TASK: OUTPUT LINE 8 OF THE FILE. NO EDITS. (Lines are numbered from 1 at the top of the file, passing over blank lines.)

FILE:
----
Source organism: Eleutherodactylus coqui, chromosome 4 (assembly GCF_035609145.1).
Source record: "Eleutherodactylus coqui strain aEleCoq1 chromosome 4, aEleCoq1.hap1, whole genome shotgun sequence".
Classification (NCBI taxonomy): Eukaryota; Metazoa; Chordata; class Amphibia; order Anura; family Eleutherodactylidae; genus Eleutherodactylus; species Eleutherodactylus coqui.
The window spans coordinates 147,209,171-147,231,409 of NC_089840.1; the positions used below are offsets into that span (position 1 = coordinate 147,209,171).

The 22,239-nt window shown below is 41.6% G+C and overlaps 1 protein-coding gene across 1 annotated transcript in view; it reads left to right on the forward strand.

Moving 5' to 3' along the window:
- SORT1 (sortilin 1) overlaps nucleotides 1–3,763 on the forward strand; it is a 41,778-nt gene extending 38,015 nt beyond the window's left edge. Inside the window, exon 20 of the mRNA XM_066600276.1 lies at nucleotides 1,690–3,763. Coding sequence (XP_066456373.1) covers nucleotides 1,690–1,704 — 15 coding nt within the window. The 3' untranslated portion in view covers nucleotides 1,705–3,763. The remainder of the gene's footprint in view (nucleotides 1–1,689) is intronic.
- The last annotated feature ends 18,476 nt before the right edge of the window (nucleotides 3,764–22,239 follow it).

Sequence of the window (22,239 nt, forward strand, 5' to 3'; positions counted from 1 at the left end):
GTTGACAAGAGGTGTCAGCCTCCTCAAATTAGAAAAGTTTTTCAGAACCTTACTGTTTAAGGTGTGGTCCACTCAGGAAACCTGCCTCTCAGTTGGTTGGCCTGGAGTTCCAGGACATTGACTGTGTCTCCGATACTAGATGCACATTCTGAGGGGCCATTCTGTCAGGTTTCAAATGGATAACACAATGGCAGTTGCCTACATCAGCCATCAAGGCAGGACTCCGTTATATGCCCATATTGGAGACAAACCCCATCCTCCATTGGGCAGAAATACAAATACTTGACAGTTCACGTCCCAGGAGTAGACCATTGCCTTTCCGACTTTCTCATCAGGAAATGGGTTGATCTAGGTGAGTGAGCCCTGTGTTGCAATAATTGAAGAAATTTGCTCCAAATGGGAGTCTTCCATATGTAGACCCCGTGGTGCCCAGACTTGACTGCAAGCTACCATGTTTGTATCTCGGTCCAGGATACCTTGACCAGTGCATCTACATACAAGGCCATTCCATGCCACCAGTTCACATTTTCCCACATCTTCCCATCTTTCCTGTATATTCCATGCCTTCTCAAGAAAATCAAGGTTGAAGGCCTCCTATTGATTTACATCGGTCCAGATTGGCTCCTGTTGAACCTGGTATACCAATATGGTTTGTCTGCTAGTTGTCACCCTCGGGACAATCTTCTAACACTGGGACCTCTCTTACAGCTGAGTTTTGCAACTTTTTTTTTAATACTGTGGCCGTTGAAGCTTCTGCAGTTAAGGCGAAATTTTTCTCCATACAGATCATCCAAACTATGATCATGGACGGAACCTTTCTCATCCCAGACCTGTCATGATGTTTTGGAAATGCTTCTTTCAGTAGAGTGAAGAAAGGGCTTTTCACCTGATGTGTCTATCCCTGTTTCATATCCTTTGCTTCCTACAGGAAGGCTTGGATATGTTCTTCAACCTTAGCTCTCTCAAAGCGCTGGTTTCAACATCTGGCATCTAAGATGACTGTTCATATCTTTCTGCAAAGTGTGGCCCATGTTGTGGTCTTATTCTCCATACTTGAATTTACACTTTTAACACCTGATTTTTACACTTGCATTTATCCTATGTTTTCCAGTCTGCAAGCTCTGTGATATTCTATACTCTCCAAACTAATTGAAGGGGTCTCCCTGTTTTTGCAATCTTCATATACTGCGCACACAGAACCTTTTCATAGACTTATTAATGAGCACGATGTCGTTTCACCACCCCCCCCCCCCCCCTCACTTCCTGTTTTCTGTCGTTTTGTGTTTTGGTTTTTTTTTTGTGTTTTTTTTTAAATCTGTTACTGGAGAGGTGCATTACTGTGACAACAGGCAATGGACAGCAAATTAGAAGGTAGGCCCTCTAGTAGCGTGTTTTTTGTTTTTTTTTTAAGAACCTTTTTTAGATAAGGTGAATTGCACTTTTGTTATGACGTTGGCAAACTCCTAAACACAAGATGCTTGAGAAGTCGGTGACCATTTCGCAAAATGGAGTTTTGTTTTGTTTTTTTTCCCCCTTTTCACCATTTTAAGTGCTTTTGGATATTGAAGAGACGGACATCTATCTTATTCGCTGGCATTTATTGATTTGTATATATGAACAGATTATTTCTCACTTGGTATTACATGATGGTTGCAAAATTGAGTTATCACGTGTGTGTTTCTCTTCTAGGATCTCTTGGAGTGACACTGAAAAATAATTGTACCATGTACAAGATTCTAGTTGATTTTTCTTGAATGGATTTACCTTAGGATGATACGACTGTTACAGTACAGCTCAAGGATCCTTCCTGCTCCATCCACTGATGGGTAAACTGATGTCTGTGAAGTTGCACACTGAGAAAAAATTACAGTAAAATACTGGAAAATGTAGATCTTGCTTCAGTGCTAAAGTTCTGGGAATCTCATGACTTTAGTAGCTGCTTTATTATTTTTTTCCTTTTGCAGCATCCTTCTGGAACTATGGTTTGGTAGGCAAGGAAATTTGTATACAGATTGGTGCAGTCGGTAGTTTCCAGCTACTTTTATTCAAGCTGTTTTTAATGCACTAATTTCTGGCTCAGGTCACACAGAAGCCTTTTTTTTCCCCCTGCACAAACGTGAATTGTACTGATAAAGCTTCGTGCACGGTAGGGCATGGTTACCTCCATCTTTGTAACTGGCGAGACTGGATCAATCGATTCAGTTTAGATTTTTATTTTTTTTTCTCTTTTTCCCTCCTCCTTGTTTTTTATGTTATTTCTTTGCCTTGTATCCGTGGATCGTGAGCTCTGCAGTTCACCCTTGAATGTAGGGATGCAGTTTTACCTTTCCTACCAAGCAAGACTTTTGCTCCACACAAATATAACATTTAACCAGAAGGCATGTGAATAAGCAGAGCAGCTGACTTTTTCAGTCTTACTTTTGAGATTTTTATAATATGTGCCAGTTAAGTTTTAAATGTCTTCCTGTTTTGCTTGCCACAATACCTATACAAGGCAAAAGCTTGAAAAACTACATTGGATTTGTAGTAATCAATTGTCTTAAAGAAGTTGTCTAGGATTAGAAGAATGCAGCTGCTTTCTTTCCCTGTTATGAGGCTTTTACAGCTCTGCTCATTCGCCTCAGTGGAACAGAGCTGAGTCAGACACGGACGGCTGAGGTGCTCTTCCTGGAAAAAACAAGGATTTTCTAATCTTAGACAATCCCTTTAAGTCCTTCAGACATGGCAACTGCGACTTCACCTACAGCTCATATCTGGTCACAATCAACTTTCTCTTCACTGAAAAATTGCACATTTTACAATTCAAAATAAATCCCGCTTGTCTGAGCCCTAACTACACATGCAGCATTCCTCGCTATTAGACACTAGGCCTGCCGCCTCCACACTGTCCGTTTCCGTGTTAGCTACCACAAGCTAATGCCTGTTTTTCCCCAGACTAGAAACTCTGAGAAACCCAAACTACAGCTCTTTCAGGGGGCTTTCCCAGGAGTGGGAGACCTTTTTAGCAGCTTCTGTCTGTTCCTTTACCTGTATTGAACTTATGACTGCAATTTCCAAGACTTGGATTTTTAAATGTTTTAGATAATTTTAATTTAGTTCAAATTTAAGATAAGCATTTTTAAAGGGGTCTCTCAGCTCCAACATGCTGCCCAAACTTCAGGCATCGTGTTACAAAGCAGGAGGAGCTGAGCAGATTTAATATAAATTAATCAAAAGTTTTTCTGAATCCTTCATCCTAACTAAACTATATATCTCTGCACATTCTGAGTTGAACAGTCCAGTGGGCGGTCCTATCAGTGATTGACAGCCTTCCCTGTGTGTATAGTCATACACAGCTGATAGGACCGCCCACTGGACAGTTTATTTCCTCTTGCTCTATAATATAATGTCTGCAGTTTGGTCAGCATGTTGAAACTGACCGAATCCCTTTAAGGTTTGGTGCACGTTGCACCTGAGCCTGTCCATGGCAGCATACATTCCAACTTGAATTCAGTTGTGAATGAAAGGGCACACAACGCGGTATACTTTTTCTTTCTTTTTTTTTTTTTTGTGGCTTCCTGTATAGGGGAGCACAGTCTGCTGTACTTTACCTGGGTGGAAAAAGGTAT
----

- The last annotated feature ends 18,476 nt before the right edge of the window (nucleotides 3,764–22,239 follow it).